- Planet_year1 and Planet_year2 find the orbital period of a planet around a sun, given the radius of the planet orbit and the mass of the sun. This is based on an example in the Unyt documentation.
- Evalu evaluates any function entered as text on the spreadsheet:

The Planet_year1 function calls the Sympy unit handling and function solving routines:

@xlw.func def Planet_year1(rad, runit, smass, sunit): T = symbols("T") a = su.Quantity("planet_a") a.set_dimension(su.length, "SI") lunit = getattr(su, runit) a.set_scale_factor(rad*lunit, "SI") M = su.Quantity("solar_mass") M.set_dimension(su.mass, "SI") munit = getattr(su, sunit) M.set_scale_factor(smass*munit,"SI") eq = Eq(T, 2*pi*(a**3/(su.G*M))**0.5) q =solve(eq, T)[0] pdays = su.convert_to(q, su.day).n() return float(pdays.args[0]),str(pdays.args[1])

The return unit in this function is hard-coded todays.

The Unyt code performs the same calculation, but allows the return unit to be specified as a function argument:

@xlw.func def Planet_year2(rad, runit, smass, sunit, rtnunit): lunit = getattr(un, runit) semimajor_axis = rad*lunit munit = getattr(un, sunit) smass = smass*munit period = 2*np.pi*(semimajor_axis**3/(un.G* smass))**0.5 period = period.to(rtnunit) return float(period.value), str(period.units)

The Unyt code is considerably simpler:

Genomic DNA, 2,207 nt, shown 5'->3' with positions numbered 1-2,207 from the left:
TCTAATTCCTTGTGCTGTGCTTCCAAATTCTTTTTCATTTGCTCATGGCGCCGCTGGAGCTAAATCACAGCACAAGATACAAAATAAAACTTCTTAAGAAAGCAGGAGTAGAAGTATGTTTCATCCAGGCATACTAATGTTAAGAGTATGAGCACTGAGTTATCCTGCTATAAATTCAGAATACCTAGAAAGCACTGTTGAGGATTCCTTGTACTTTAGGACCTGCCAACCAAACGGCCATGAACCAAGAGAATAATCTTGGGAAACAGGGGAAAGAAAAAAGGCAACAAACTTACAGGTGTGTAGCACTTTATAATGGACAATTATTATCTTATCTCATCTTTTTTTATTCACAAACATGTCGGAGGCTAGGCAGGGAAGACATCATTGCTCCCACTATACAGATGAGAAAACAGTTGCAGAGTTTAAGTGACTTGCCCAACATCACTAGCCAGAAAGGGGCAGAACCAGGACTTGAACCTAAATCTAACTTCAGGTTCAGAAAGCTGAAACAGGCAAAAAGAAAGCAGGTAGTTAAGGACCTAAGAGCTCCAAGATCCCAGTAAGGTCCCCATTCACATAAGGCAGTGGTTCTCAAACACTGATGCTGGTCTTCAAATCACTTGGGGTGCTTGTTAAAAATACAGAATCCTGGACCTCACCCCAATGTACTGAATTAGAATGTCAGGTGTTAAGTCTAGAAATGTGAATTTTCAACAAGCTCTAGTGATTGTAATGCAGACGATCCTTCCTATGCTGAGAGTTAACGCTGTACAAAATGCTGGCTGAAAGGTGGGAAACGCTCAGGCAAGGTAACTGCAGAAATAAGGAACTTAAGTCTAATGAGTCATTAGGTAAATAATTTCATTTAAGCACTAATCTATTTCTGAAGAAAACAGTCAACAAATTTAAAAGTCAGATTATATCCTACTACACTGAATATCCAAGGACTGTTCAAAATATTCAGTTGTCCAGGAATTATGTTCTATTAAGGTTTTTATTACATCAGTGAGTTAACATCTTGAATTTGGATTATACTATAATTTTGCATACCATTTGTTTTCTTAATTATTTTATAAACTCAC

- The input strings passed as the arguments “runit” and “sunit” are converted to unit objects using getattr().
- The float values are assigned units by multiplying with the associated unit.
- The resulting unit values can be combined with Numpy and Unyt constants (np.pi and un.G) and evaluated as usual.
- The return unit is specified as a text string: period = period.to(rtnunit)
- For return to Excel, the result value are extracted as a separate float and string

The Evalu function evaluates a function passed as text from the spreadsheet:

@xlw.func @xlw.arg('syms', ndim=1) @xlw.arg('fvals', ndim=1) @xlw.arg('funits', ndim=1) def Evalu(func, syms, fvals, funits, rtnunit): # Convert ^ to ** and remove leading = func = exp_py(func) i=0 for funit in funits: if type(funit) == str and funit != '': funit = getattr(un, funit) fvals[i] = fvals[i]*funit i=i+1 f = eval('lambda ' + ', '.join(syms) +': ' + func ) rtn = f(*fvals) rtn = rtn.to(rtnunit) return float(rtn.value), str(rtn.units)